History of Calistoga

What can you tell me about the history of Calistoga?

“Calistoga is located in the northern part of the Napa Valley, which is framed on its east and west sides, respectively, by the Howell and Mayacamas Mountain ridges. The Napa River and its tributaries drain the Napa Valley, and Calistoga lies in the uppermost portion of the valley…The area within city limits covers approximately 2.5 square miles. Most of the land within city limits is located on the Napa Valley floor, which is punctuated by small hills, including Mount Washington and Mount Lincoln. The western city limits extend into the foothills of the Mayacamas Mountains, and the eastern edge abuts the dramatic Palisades, which lie at the foot of nearby Mount St. Helena…In addition to the dramatic visual setting provided by nearby hills and mountain ridges, local geology provides Calistoga with unique geothermal resources including its famed hot-springs. Local volcanic and alluvial soils also combine to provide the basis of the city’s abundant and longstanding agricultural tradition.”[1]

The Wappo lived around present-day Calistoga between 500 and 5,000 years, and called the land Nilektsonoma, or “Chicken Hawk Place,” and Tu La Halusi, “a beautiful land.”[2] Padre José Altimura, the founder of Mission San Francisco Solano in Sonoma, arrived in the Napa Valley in 1823. He named the region Agua Caliente, or “hot water,” in reference to the hot springs that would later play an important role in Calistoga’s evolution. After Mexican independence and the secularization of the missions, the Mexican government began giving away large swaths of land to prominent citizens. Dr. Edward Turner Bale settled on land encompassing Calistoga when he was granted the nearly 18,000 acre Rancho Carne Humana in 1841 after marrying into the prominent Vallejo family and built grist and lumber mills.

“The scenery in the vicinity of Calistoga is the most picturesque and grand of any in Napa Valley. Here the mountains on either hand, timbered with groves of oak and pine, or green with chaparral, become more bold and broken; those on the north being faced with long, rocky terraces and crowned with cliffs and crags. Making up their sides are many wild glens, dark with vines and shrubbery.”[3] Samuel Brannan’s hot springs resort helped put the sleepy little farming community on the map. Author Robert Louis Stevenson also helped popularize Calistoga. He and his new bride Fanny Vandegrift honeymooned in a cabin near the abandoned Silverado Mine, and he later wrote the popular book Silverado Squatters. Calistoga grew slowly, but soon after the resort appeared, so too did a business district alongside Lincoln Avenue (now Foothill Boulevard). Homes were built along Washington Street, and the railroad connected the upper valley to Napa and Vallejo.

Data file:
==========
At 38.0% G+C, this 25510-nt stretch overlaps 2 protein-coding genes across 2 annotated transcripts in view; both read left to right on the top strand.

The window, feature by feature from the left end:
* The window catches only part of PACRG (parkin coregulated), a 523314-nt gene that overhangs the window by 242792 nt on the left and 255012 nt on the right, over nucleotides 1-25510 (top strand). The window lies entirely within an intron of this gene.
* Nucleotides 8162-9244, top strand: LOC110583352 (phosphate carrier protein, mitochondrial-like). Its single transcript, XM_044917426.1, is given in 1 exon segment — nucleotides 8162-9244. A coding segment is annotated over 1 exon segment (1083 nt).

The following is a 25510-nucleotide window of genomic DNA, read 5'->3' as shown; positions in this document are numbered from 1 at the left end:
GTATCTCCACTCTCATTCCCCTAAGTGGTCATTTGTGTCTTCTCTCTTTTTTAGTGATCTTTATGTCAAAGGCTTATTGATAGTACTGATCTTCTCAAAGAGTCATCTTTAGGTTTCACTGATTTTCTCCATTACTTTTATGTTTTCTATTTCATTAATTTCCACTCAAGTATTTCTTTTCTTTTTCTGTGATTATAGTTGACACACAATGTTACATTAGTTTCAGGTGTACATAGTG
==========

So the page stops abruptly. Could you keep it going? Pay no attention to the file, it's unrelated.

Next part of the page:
Calistoga was incorporated as a town in 1876, and reincorporated as a city in 1886. During World War II, “Calistoga was a seasonal resort town, with plenty of soda fountains, restaurants, and bars (word was that Calistoga had the most bars per capita in the state). The town was surrounded mostly by prune and walnut orchards and dairies. There were only four wineries in the area ([in 2012]: forty-six). The walnut plant on Washington Street was a major job source in the fall. There were two chicken hatcheries just outside of town, and several families raised rabbits for sale as food.”[4] Prior to World WarII, the population of Calistoga was less than 1,000, but by the 1970s there were nearly 4,000 residents; today, just over 5,000 people live in the Calistoga city limits.[5] The town has steadfastly retained its 19th century air by banning fast food franchises and maintaining a walkable downtown area. Its biggest business is tourism connected with the hot springs and wineries.


[1] City of Calistoga. (2003). 2003 General Plan. Retrieved from http://www.ci.calistoga.ca.us.

[2] Waters Jr., J. (2008). Calistoga. San Francisco: Arcadia Publishing.

[3] Smith & Elliott (Eds.) (1878). Illustrations of Napa County, California with Historical Sketch. Oakland: Smith & Elliott.

[4] Rannells, J. (2012). Calistoga 1944: A small town during a big war. Calistoga, Calif.: Jack Rannells.

[5] Ibid.